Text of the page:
Easily the best breakfast we have had on this road trip was at the Drury Inn in Santa Fe, setting us up for another excellent day. Before we retrieved the car from the valet and checked out of the hotel we set off on a two hour walking tour of more of the city. Santa Fe was settled in 1610, making it one of the oldest towns in America, and as a result they have some very old structures, including what is commonly thought of as the oldest house in America, an adobe structure in the historic downtown district circa 1646. The doors and windows are small to combat the desert heat. Directly across the street is the San Miguel Church, which, according to its plaque, is even older than the Oldest House.

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Our morning walk allowed us to admire even more art along the street, eventually leading us to the New Mexico State Capitol. It is a round building with a southwestern style filled with galleries of art. We took a self-guided tour after registering at the front desk, wandering through office hallways of people working as part of the tour. The capitol had paintings in watercolors, oils, fabric as well as photography.

We stumbled into the governor’s office where Fran, the governor’s assistant, kindly gave us information, pins, and a map, as well as the opportunity to purchas a Christmas ornament as a souvenir which helped support the governor’s art program. After returning to the hotel and checking out we took a last drive down Canyon Road through the art district to see the many galleries and the exterior art displayed outside their shops. Santa Fe is a beautiful city and we enjoyed our time there.

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Immediately upon our arrival late morning in Albuquerque we went to the Balloon Museum, finding it closed that day (a Monday). For an alternate choice took us to Sandia Peak Tramway. The tram took  20 minutes to go up the mountain reaching an elevation of 10,378 feet lifting us up 2.7 miles.

The 11,000 square-mile panoramic view of the Rio Grande Valley was striking. The temperature dropped dramatically at this elevation from the valley below and it was also windy. One of the features of the tram is the opportunity to see different climate zones as the tram made its way up the mountain. Once at the top there is a ski lift for snow trails and ski runs at the top of the mountain during the winter months.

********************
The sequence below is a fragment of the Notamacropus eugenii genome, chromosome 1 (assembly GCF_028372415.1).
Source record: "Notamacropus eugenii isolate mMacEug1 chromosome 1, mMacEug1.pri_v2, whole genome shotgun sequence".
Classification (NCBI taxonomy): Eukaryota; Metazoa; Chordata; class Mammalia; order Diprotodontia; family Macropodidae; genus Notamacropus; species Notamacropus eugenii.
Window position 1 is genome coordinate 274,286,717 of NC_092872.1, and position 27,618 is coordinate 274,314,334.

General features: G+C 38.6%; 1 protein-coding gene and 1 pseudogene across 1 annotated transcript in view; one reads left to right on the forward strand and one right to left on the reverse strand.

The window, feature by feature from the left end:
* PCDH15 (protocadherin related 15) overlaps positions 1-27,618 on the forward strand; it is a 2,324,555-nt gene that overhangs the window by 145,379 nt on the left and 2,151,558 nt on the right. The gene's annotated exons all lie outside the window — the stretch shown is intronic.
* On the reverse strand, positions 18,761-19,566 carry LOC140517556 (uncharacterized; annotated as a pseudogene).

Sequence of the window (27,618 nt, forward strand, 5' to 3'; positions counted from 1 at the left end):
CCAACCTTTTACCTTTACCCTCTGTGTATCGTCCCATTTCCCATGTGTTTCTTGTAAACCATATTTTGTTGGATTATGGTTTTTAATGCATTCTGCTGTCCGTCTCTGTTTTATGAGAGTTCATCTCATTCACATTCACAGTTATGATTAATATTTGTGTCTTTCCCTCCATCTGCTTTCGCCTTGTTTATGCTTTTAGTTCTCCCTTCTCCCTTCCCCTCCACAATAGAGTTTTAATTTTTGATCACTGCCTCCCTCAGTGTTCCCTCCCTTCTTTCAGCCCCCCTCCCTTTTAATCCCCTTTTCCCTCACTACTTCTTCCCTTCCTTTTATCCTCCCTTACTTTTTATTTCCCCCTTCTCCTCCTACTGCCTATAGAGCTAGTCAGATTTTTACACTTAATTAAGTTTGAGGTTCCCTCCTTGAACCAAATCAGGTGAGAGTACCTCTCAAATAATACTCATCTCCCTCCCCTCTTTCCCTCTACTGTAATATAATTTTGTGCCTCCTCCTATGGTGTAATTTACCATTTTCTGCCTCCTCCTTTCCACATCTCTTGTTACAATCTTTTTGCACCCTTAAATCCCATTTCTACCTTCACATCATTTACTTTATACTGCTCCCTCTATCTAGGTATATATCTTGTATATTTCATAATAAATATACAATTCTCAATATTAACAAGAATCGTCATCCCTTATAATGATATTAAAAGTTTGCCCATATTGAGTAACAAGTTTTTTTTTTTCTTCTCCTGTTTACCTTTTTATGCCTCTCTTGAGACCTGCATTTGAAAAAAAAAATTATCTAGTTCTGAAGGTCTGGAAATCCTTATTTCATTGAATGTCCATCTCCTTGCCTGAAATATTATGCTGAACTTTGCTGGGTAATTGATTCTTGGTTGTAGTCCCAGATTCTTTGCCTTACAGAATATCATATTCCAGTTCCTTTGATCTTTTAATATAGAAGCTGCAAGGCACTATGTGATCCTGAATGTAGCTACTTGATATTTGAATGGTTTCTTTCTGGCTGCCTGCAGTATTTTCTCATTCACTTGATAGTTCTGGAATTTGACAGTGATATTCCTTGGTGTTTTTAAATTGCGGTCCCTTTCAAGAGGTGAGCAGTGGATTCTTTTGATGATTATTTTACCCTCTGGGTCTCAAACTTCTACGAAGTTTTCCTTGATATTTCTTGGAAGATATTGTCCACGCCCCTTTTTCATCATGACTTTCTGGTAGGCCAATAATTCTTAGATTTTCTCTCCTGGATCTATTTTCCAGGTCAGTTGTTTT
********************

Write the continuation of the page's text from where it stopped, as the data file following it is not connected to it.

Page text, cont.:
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After a quick lunch of Kobe burgers (they were excellent) at the High Finance restaurant, situated at the top of the mountain, we went back outside to photograph the tram and the view of a distant Santa Fe and Sangre de Cristo Mountains.

Amazingly, at times, the tram will stop at the towers to let workers climb out of the tram to grease the equipment then let the tram continue up the mountain. Another tram picked up the worker after he finished. Maintenance is performed regularly during its operation. This seemed extremely dangerous while the worker hung to the tower in the wind more than two hundred feet above the ground. Fourth-grade schoolchildren poured out of the next tram and things got noisy. Later we rode the tram back down the mountain with the last load of school kids.

It was time to find another Roadside America offbeat tourist attraction. So we drove to a residential section of Albuquerque to see the (bug house or spaceship house as some refer to it). The bug house is tucked into an average neighborhood but the sight of this house is not average. It looks as if a giant caterpillar is mounted to the top of the house where the roof should be. The house has a glass and rounded metal facade The house was designed by Bart Prince, a protégé of Frank Lloyd Wright. Two metal dinosaur sculptures stood guard in front of the home. The house across the street was also interesting with its angular style.

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We moved on to see the Albuquerque Isotope baseball field. After yet another t-shirt purchase, and a brief explanation about our 24 day road trip around America, the manager opened up the gate allowing us to walk in the stadium and pose with the Simpson characters and to look around. The Simpsons are part of the theme of the park since the team is called the Isotopes and Homer Simpson worked at a nuclear plant.

The Isotopes earned their name by a majority vote of its city residents influenced by a TV Simpson episode threatening to move the Springfield team to Albuquerque, New Mexico and also because Albuquerque has research labs. The Isotopes are a Triple A team for the Colorado Rockies.

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Old Albuquerque is just west of downtown, and is the original site of the town. While the buildings are very old, the entire area is very touristy, with the typical trinkets shops. We spent a brief time here before returning downtown to check into our hotel.

We reached our hotel, The Andaluz in downtown Albuquerque. The Andaluz was a sophisticated boutique hotel opened in 1939 by Conrad Hilton for the wealthy. The lobby has classic Moorish decor with private dining rooms built into alcoves behind heavy drapes. It also has a hotel library, a terrace lounge and a tapas restaurant.

Beautiful art decks the halls and every piece of furniture and lighting is interesting. A three-panel colorful glass wall is at the end of the lobby. The Andaluz was placed on the National Register of Historic Places in 1984. I love this building and it is the most outstanding thing in Albuquerque. We ate dinner at the tapas restaurant and tried multiple dishes, spicy shrimp with chorizo, scallops and the Mexican cheese plate. The food, atmosphere and service was excellent. After dinner we strolled the halls of the hotel admiring its unique but lovely atmosphere before retiring for the night.

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Palm Springs, CA – August 2009 – Aerial Tram

The Palm Springs Aerial Tram is the largest rotating tram in the world. Leaving the valley station it rises almost 6000′ in elevation in a little over 12 minutes. The day we took it up, it was nearly 100 degrees in the valley and 70 at the top.

The views on the way up and at the top are fantastic.